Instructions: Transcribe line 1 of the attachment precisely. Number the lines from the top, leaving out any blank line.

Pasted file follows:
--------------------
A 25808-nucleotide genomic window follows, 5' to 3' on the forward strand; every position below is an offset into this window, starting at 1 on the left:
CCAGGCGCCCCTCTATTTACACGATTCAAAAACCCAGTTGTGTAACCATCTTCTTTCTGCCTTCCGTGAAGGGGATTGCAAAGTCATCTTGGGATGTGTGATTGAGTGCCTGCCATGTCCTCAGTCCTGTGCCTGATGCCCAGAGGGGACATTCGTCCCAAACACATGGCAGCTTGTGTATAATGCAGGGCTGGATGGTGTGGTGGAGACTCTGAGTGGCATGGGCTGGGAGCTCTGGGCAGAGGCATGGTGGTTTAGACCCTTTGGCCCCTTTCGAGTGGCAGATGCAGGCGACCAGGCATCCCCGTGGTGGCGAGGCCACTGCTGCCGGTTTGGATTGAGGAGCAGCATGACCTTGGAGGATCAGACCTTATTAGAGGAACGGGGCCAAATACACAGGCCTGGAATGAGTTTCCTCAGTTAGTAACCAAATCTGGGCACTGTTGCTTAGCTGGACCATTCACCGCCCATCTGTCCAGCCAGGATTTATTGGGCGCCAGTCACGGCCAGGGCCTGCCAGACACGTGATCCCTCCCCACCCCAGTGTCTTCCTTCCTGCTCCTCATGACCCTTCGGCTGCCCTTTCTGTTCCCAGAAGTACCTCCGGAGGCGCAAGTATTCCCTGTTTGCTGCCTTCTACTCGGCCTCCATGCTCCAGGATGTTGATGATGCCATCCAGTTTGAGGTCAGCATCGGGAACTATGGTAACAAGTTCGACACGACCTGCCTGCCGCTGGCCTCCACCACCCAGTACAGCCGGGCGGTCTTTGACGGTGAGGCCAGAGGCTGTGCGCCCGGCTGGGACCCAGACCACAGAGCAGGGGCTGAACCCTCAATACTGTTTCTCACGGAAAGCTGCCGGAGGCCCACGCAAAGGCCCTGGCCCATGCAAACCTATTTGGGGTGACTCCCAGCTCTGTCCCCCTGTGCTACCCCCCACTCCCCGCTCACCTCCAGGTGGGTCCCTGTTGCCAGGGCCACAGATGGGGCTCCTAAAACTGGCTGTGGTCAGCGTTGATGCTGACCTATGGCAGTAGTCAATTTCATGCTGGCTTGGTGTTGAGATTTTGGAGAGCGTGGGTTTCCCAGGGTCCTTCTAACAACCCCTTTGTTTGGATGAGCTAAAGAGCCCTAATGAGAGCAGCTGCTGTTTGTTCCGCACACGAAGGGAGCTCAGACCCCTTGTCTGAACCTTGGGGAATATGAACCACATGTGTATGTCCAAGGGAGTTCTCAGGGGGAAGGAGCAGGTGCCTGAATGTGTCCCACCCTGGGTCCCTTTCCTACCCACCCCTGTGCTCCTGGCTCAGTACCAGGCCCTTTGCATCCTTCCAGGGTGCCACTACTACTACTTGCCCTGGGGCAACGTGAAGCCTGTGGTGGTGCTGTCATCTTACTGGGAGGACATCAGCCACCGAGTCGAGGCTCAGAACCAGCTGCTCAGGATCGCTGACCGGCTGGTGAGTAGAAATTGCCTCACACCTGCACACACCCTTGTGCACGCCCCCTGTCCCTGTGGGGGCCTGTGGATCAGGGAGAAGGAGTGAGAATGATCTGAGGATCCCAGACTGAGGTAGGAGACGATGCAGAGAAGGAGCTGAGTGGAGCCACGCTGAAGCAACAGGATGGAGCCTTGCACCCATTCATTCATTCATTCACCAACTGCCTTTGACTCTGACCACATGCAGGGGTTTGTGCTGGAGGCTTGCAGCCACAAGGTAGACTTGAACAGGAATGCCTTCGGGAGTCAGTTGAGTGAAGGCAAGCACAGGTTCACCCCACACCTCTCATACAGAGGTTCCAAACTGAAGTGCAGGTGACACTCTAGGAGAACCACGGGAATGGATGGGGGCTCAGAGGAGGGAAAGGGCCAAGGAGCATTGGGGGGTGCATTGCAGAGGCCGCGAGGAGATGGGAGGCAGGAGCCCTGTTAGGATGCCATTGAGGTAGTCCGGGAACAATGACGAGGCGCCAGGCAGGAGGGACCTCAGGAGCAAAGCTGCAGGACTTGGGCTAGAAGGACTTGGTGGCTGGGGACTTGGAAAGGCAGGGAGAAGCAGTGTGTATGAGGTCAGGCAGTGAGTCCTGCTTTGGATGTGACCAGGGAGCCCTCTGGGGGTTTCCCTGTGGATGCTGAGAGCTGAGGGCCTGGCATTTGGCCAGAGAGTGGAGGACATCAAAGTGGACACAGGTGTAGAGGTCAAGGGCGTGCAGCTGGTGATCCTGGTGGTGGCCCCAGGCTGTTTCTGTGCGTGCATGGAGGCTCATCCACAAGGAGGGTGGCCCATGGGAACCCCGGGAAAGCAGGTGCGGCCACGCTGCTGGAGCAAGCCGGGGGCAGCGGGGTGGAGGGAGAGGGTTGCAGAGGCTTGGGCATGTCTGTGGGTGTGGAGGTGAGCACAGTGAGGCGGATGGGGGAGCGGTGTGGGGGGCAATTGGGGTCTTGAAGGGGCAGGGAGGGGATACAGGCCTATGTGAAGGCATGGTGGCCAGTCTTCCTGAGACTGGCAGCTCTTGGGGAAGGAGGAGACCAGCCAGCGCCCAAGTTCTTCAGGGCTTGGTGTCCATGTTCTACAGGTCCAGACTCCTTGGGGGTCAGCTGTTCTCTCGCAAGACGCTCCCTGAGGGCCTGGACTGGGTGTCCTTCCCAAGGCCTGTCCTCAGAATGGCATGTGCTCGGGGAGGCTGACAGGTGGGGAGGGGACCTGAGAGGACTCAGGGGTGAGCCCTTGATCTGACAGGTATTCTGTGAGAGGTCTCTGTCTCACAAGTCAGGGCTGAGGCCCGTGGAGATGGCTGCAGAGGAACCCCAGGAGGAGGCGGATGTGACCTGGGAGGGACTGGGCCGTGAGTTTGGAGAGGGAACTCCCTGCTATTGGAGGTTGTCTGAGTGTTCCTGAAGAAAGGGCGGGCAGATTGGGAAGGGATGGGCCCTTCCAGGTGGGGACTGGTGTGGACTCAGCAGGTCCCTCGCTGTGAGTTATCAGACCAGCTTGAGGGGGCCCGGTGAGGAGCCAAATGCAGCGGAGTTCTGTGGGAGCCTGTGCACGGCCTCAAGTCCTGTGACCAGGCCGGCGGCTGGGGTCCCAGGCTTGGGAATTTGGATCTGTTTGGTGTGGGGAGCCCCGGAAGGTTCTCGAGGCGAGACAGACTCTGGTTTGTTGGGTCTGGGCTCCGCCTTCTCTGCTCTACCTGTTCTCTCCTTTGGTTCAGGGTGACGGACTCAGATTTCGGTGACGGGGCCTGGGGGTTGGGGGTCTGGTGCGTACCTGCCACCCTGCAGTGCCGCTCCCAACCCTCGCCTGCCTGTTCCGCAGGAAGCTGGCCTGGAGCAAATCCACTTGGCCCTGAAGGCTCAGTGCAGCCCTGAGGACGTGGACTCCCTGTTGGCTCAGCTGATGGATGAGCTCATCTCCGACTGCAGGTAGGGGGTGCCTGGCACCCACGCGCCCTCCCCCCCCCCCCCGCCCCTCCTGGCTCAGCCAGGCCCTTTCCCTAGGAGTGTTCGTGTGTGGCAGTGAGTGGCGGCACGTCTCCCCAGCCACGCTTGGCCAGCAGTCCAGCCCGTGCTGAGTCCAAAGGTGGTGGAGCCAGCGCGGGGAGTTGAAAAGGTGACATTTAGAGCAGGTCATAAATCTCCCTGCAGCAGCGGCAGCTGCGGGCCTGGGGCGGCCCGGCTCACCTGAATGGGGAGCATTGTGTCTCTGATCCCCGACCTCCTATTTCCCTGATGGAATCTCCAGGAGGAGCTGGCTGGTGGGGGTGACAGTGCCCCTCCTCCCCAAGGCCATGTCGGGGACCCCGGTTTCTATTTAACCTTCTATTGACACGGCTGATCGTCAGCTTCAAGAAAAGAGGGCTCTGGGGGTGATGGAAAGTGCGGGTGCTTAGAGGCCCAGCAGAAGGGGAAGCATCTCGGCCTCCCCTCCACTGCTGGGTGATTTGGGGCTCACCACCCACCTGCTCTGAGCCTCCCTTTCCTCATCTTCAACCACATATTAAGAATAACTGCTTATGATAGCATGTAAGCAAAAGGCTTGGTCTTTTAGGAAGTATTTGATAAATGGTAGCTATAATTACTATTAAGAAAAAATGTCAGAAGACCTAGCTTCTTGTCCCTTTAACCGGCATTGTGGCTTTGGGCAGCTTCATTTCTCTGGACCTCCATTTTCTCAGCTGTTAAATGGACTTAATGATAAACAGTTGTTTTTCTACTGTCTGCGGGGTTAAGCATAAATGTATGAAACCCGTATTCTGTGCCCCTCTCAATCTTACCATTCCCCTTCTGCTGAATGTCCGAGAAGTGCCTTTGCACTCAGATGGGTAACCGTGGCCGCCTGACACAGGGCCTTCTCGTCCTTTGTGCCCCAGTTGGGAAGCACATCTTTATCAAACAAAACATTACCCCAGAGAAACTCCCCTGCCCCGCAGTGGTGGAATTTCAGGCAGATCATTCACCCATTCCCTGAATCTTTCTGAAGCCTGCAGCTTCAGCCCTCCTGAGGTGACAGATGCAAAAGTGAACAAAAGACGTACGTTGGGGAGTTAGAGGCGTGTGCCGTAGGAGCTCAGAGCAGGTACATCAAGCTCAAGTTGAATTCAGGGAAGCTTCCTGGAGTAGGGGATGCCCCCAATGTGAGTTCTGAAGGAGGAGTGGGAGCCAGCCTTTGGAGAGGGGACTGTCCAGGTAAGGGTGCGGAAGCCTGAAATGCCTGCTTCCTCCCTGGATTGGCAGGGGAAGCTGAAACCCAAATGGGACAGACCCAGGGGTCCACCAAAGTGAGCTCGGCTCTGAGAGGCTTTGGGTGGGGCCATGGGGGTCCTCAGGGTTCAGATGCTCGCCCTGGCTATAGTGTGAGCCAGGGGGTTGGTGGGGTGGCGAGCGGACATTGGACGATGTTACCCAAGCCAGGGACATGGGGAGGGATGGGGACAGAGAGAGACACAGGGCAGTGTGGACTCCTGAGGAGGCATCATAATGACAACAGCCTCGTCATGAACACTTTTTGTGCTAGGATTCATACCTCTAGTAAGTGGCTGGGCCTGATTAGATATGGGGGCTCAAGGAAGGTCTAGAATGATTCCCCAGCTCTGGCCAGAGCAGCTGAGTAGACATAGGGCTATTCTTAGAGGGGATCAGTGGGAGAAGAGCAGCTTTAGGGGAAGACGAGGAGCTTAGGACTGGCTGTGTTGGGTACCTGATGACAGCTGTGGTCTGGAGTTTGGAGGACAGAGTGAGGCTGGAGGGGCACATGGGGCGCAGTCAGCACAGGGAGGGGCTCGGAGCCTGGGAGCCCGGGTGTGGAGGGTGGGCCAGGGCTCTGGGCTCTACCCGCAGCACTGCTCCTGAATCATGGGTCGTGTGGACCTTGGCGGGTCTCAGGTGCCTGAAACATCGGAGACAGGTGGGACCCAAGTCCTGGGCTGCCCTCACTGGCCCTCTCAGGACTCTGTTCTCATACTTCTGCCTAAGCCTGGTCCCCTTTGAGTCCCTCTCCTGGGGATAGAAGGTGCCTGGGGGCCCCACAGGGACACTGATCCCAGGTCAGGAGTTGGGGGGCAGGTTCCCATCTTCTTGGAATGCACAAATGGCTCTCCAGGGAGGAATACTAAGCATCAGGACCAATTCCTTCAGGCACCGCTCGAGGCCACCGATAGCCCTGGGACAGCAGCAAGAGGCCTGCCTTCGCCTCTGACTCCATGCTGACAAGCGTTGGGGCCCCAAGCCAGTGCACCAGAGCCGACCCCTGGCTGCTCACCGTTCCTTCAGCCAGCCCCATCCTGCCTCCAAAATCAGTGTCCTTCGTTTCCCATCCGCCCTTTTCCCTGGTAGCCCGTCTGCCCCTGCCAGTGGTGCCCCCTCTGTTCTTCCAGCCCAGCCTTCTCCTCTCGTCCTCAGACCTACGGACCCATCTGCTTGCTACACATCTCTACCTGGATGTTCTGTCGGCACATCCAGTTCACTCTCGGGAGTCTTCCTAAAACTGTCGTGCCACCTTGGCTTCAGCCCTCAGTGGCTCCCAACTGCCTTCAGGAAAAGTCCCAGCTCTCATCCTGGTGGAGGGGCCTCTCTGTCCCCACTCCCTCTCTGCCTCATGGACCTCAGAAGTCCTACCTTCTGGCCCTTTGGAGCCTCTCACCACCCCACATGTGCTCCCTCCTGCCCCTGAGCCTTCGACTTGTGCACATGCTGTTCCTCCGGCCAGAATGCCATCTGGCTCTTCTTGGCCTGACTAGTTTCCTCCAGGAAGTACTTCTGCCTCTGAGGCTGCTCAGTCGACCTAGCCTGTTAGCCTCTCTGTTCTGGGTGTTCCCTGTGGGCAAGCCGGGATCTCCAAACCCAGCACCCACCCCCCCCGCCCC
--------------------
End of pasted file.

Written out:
A 25808-nucleotide genomic window follows, 5' to 3' on the forward strand; every position below is an offset into this window, starting at 1 on the left: